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difficulties gathering family history
Old 03-16-2017, 05:04 PM   #1
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difficulties gathering family history

Over the decades as I've witnessed my older relatives gradually passing on, I've been reminded to ask the survivors their recollections of their lives and the world they experienced. For example, WW II was before my time, and I am curious how my family in the states experienced it. I'm thinking they might tell about which family members served, gas rationing, memories of the general mood, etc.

Instead for the most part they tell me very little. When I ask if they feel uncomfortable about sharing memories they report not, but at best they only speak in generalities, for example, "During the war I was in high school," or "There was no TV in those days." If instead of open questions I ask specifics, they usually shrug, offer scant information, then change the subject. Otherwise these are people who are normally conversant and not suffering from memory problems.

I'm wondering if it's just my family lacks story-teller and history-minded types, or whether this is common. As a result I have very little feel for what life was like for my ancestors before the middle 20th century. Though books and TV documentaries can supply information they lack the personal connection. Maybe I'm asking poor questions?
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Old 03-16-2017, 05:09 PM   #2
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Perhaps begin by asking them to tell you about the good memories they have from their childhood, the 'devilish' things they got up to, the stuff they did and never got caught......there are things that people never forget....and the object is to start them talking.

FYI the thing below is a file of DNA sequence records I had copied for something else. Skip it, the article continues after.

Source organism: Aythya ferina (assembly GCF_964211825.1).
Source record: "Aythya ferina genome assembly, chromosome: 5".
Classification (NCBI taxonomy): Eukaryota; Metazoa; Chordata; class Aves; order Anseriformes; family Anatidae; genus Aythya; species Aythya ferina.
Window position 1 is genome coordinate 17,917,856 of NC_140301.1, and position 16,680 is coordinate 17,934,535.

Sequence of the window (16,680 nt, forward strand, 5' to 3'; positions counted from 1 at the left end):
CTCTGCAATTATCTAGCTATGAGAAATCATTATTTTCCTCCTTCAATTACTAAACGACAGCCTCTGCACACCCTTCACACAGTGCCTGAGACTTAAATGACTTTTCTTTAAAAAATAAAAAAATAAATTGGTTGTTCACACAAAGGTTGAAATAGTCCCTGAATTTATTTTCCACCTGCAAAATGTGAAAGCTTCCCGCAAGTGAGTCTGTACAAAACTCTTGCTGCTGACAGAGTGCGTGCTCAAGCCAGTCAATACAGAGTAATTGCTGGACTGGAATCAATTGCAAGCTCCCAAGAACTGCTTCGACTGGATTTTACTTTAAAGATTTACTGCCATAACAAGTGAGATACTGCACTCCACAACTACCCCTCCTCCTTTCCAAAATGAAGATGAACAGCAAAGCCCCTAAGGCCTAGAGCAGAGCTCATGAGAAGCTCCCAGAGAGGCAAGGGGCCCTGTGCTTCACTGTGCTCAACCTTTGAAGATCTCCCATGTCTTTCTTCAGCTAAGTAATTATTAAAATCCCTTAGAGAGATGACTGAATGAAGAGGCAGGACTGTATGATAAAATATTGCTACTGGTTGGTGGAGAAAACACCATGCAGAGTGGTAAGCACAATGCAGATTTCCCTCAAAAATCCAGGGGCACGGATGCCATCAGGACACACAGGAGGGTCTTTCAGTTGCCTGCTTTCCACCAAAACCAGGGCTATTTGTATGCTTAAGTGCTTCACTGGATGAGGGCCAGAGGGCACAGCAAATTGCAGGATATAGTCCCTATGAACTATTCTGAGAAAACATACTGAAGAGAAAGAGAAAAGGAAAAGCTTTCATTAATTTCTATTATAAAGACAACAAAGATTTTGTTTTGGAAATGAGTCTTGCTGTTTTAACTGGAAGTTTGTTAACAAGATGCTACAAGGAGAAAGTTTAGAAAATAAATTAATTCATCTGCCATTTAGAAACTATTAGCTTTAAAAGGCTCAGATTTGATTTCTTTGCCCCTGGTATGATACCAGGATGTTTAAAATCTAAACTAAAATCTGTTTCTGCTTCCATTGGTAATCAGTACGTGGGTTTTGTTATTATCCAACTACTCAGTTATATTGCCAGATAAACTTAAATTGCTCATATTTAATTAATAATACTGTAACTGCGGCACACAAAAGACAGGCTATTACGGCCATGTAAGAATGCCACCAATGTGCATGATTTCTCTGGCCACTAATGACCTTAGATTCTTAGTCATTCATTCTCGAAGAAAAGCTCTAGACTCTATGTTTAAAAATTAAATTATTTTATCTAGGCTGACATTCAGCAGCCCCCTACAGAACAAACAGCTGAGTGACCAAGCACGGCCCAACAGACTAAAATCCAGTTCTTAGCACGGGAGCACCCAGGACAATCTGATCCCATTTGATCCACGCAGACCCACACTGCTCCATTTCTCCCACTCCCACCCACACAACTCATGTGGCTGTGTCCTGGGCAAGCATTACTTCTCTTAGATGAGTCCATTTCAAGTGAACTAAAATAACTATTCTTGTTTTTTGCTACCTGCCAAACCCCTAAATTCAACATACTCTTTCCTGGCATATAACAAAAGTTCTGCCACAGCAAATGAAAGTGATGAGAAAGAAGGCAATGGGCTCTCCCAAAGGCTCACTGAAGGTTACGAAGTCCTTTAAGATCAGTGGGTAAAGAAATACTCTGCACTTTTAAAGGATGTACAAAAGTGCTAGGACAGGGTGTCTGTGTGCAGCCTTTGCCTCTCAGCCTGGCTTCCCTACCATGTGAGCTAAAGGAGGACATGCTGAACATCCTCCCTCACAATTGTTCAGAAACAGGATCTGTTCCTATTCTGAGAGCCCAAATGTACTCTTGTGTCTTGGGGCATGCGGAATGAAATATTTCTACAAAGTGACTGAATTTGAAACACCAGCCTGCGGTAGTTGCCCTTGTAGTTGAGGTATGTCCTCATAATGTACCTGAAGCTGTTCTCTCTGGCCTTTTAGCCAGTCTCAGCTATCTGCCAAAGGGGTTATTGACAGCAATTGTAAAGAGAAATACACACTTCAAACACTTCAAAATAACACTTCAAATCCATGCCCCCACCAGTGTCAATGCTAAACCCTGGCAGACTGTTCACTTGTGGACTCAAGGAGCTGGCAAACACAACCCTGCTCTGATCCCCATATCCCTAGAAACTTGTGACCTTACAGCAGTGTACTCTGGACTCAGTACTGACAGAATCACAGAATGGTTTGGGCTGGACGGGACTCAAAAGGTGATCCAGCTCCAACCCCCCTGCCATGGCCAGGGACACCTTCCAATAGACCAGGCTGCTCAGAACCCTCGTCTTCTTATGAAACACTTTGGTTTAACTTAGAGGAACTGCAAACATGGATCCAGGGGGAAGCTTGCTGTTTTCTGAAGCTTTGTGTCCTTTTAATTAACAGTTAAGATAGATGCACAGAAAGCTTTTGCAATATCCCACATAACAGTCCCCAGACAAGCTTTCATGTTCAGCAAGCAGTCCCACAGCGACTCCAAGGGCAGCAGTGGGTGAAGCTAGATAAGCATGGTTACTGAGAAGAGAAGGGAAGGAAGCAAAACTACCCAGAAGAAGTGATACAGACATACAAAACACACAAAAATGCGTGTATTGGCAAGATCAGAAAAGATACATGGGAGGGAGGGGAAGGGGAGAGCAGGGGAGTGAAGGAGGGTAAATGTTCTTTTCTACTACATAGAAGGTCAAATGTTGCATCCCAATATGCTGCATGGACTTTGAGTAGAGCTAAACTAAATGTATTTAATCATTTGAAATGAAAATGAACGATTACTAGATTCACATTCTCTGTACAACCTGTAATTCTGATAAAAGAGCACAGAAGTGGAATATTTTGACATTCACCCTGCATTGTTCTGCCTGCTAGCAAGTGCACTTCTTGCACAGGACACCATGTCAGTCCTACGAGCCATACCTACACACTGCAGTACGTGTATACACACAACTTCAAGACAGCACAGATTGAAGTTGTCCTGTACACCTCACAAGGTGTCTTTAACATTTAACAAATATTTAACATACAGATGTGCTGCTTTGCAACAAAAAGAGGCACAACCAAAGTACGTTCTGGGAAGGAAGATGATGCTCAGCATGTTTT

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Old 03-16-2017, 05:17 PM   #3
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No, I think it's probably common.
I used to ask my mother about family history and got very little out of her. She was an extremely intelligent, educated woman, but grew up in another time.

When I would ask things about her parents, for example, I always got the response "Oh, we weren't allowed to ask our parents questions like that."

Basically, it was an era when "children were meant to be seen and not heard."
As a result, I learned more from online research than I ever learned from my mother. I would sometimes try to confirm those facts with her, but never with any real success.

On my father's side it was even worse. His parents grew up (in Illinois) speaking different dialects (High German and Low German) and worked out a compromise dialect between them so they could converse freely without the kids understanding any of it. So as one of the younger kids, he didn't get to even hear any family stories.

I've asked other friends about this and have found it's quite usual. In those days, questioning your parents about anything was simply not done.
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Old 03-16-2017, 05:21 PM   #4
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Perhaps begin by asking them to tell you about the good memories they have from their childhood, the 'devilish' things they got up to, the stuff they did and never got caught......there are things that people never forget....and the object is to start them talking.
I have done this with my parents. It does work. My DF wouldn't talk much about his childhood. I asked him about how his older brothers got into trouble (or mostly got Dad in trouble) A smile and a laugh and he started to talk about the camping trip, the Halloween where he was accused of tipping over outhouses etc. This got him talking for about an hour. I learned more about him in that hour than in all other conversations I had with him to date.
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Old 03-16-2017, 05:25 PM   #5
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My parents born in 1917, me much later in '57. They never talked much about that time either. My siblings were older than me, born in 40, 44, 48. The war was seldom talked about, DF wasn't allowed to serve as he had a critical job (or whatever the term was, he hated he couldn't go).

One year my parents came to KC and we went through the Truman Museum. OM, they went back to the days! Many of the questions I had about that time were answered.

It was an amazing time and I have always been humbled by the sacrifice that millions made.